Twenty-two years ago, the hit film Il Postino ignited something of a Pablo Neruda craze in the U.S., leading to a massive spike in sales of the great Chilean poet’s early soft-surrealist masterpiece, Twenty Love Poems and a Song of Despair. The book was stocked, in petite dimensions, for easy picking at the cash registers of Borders and Barnes and Noble, and it can still sometimes be found in such pride of place at the latter, near Valentine’s Day, right next to the espresso-flavored chocolate bits and the moleskin pocket calendars.

A much publicized release this year by the venerable Copper Canyon Press of the Lost Poems of Pablo Neruda (gathering mostly minor works, if not first-takes, and rendered by Forrest Gander, one of this country’s finest poetry translators) rides the momentum of the Neruda sub-cult appeal – one that probably exceeds, in terms of “household name recognition,” that of any U.S. poet except Poe, Whitman, Dickinson, Frost, or Dylan. This extraordinary prominence for a non-English language poet is now sure to expand with the recently released, critically acclaimed film Neruda, directed by Pablo Larraín, and starring Gael García Bernal.

But riding shotgun to this rare poetic craze, there is a big Pablo Neruda problem, too, even though few of his avid readers in the United States know much about it. And for that reason, Dispatches believes it’s appropriate to share the article below, in name of a more expansive, objective, and useful understanding of the poet’s person and past than the much-sanitized and romanticized image so blithely projected – and shrewdly marketed — over the past many years.

The specific issue at hand is that of a possible rape. The reader will find a complete first-hand testimony concerning its event below. Remarkably, that testimony has been sitting in Neruda’s self-glorifying, best-selling memoir, I Confess I Have Lived, for decades, without even being noticed—an index, perhaps, not so much of how greatly moral attitudes about sexual assault have changed, as of the extent to which Neruda’s mythical status has long protected him from ethical scrutiny by his progressive fan base.

The passage is contained inside the article by Vanessa Vargas Rojas we present below, published last year in Colombia. There has been much more posted about the matter since, mainly in Latin America, including this poster from Chile, which has gone fairly viral in Spanish-language cultural circles .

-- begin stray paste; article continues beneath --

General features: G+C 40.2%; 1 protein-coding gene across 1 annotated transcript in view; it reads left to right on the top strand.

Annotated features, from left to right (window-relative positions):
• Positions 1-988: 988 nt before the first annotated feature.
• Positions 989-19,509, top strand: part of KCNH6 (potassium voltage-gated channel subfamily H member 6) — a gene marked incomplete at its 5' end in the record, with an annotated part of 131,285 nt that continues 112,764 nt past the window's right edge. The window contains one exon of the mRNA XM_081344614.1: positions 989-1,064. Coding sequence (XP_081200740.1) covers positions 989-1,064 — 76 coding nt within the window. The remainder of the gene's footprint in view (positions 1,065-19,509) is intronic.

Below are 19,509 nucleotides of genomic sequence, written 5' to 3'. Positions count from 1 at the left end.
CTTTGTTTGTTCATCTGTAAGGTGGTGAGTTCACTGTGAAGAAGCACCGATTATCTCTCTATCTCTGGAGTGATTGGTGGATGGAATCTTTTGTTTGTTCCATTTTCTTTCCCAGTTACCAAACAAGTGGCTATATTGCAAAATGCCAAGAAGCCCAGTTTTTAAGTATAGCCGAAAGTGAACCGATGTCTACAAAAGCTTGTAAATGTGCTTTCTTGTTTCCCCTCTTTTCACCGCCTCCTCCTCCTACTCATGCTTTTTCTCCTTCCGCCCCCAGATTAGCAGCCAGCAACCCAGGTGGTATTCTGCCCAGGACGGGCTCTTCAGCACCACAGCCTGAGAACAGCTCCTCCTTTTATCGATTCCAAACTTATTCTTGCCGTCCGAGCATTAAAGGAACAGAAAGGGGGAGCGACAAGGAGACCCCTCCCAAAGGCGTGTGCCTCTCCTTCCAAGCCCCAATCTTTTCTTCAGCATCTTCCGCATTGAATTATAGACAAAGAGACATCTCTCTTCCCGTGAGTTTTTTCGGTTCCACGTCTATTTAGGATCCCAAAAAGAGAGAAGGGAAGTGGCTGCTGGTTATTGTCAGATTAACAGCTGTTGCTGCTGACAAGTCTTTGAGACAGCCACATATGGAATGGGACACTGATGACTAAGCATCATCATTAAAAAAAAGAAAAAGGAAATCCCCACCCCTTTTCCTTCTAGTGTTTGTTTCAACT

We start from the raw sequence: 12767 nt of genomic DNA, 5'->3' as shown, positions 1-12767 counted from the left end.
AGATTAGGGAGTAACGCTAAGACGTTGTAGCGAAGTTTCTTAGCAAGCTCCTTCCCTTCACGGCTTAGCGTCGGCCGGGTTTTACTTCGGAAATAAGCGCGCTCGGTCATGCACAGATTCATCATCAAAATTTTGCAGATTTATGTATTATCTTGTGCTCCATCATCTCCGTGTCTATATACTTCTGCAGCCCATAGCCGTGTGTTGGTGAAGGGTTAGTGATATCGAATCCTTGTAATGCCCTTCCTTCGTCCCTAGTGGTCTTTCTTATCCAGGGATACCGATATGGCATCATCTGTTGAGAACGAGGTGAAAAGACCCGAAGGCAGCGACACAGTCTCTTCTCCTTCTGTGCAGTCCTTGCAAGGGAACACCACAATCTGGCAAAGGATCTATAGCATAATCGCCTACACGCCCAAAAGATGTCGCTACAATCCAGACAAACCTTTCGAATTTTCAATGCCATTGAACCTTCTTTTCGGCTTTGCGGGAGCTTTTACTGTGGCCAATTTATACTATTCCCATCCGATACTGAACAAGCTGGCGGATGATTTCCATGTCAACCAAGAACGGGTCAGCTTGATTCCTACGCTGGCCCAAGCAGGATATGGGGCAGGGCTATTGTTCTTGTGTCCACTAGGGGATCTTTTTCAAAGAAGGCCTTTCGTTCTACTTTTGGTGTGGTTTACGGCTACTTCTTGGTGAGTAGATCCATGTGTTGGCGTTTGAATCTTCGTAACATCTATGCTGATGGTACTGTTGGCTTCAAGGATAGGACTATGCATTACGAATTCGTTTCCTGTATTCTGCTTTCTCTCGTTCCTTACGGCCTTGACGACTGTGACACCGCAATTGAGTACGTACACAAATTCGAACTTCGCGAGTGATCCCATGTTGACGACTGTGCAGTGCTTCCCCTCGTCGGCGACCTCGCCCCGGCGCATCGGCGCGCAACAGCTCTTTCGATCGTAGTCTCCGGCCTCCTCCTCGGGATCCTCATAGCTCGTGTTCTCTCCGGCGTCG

We leave it for the reader to decide if the stunning passage cited by Vargas Rojas (how could it have remained virtually unnoticed for so long?) amounts to a “confession” by Neruda – albeit one apparently not regretted by him – of a rape committed against a “low-caste” and defenseless woman, who would have had little choice – as the latrine cleaner of a privileged and powerful man – to submit to the poet-diplomat’s demand. There is some element of ambiguity to the description, some might say, perhaps enough to cause us to reserve judgment. Others will find – as many have already – the implication to be sufficiently clear. Our Letters page, as always, is open to anyone wishing to share opinion.

There is much more to say about Pablo Neruda, a writer and political figure held in heroic, nearly uncritical esteem by poets of the United States, themselves – people who should by now really know better, especially those of the Left. In particular, there is much more to tackle in regards his direct, knowingly complicit ties with one of the most murderous regimes in human history. We have touched on some of those complicities previously at Dispatches

And speaking of complicity, in regards our immediate field, it should be said that influential literary venues in the U.S. have consistently participated in the airbrushing of the poet’s figure: The Poetry Foundation, New Directions, the Paris Review, or the online LitHub, just for instance, have been faithful to a fault in fostering an image of Neruda as a kind of progressive poetic saint. The new Lost Poems collection, quite likely to make more money for its publisher than all of its previous poetry titles put together, does the hagiographic same. It’s time that such partial perspective (in both senses of the phrase) start to take on a more honest and multidimensional consideration.

None of this, we want to make clear, is a judgment on Neruda’s poetic work. He is, without question, a monumental figure, even though as some would strongly argue, much of his poetic output (especially that which is most popular in English translation!) represents a backward looking, Romantic figuration that runs counter to the harder-edged linguistic and conceptual tenor of the Spanish-language vanguardia that emerged in the 1920s. This raises the question studiously ignored by North Americans of his role as acceptable showcase Communist occupying center stage and diverting North Americans’ limited attention away from more progressive and radical writers. Many serious readers would argue that Neruda can’t hold a candle to the accomplishments of the more aesthetically and politically radical César Vallejo – a poet whose work, in stupefying fact, Neruda once disparaged for its “incoherence” and “abstraction.”